Sunday, 20 March 2022

Spring at Last

Every spring, I take a picture of the magnolia tree. A piece of plastic has been blown up it during the recent storms this year, which I need to get down before the leaves grow again.





Wednesday, 16 February 2022

Plant A Tree

Plant a tree. Or, if your budget will stretch that far, plant two trees. If you really have more money than you know what to do with, you could plant a copse, spinney, wood, or forest.




Sunday, 30 January 2022

Adhara & Pan

Adhara has a ball on a rope. She brought it back to me and pulled it, and the rope detached from the ball.

So now it's two toys and Pan has the other part.

 

Tuesday, 30 November 2021

Sulcorebutia arenacea


This is one of my favourite plants.
About 25 years ago, I first found seeds of Sulcorebutia arenacea for sale. I bought them and planted them, but without any success. Probably the seeds were old or had been stored in an unsuitable way. Availability of material to make appropriate composts was also terrible back then, which probably didn't help.
Those days were followed a succession of accommodation of varying unsuitabilty for growing cacti in. First I lived in a reasonably modern, well-heated apartment with a west-facing window with a radiator underneath it. Cacti like sun and they like cold, arid conditions in winter, and they never flowered nor grew well there. I developed more of an interest in critically endangered tropical cacti that don't have such a need for a cool winter. The next place was better, with a huge south-facing bay window and the radiator farther back in the room. They fared better here, but the room which functioned as both a sitting-room and a bedroom was miserable to live in during winter when the sun didn't shine.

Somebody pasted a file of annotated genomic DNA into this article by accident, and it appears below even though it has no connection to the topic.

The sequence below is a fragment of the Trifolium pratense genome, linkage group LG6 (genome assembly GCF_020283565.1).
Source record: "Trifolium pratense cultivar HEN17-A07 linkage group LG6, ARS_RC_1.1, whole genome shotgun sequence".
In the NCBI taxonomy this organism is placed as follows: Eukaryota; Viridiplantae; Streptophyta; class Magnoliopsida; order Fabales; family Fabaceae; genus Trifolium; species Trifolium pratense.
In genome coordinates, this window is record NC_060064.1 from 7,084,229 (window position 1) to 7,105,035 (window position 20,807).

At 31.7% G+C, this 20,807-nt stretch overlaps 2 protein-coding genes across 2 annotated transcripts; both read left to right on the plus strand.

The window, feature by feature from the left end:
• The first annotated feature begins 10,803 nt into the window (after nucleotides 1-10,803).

Then I lived in an impossible to heat, ground-floor, mouldering flat with only north-facing windows whose facing onto the street necessitated having translucent curtains to obscure the view in. The cacti all died, tropical or otherwise.
Following this, I had an improvement in finance and fortune, and bought a house and built a greenhouse in the garden, and started again with new seeds and better compost. Perfect. But then I moved again, to a property that already had an old, heated greenhouse with a lot of old wood and masonry in the frame. The greenhouse, at least on paper, was fantastic. But it soon became apparent there was a problem. The greenhouse had become infested at some point during its previous ownership, and mealy bugs emerged from the cracks and crevices and proceeded to mutilate and destroy the plants I'd carefully nurtured.
Nothing worked. As a last resort, I went to the supermarket and bought up all their stock of tobacco and cheap vodka (I can only speculate upon what exactly the staff there thought I was doing with it, but I got some very funny looks that day). I soaked the former in the latter and doused everything with nicotine death tonic. I dug up all the plants, burned the worst affected, sprayed the plants and the roots with the poison and repotted them all. It worked for a few months, and then they were back. Some of the foul creatures must have survived dormant in deep crevices where they couldn't be reached.
At this point, I gave up and decided to stick with conserving animals instead of plants.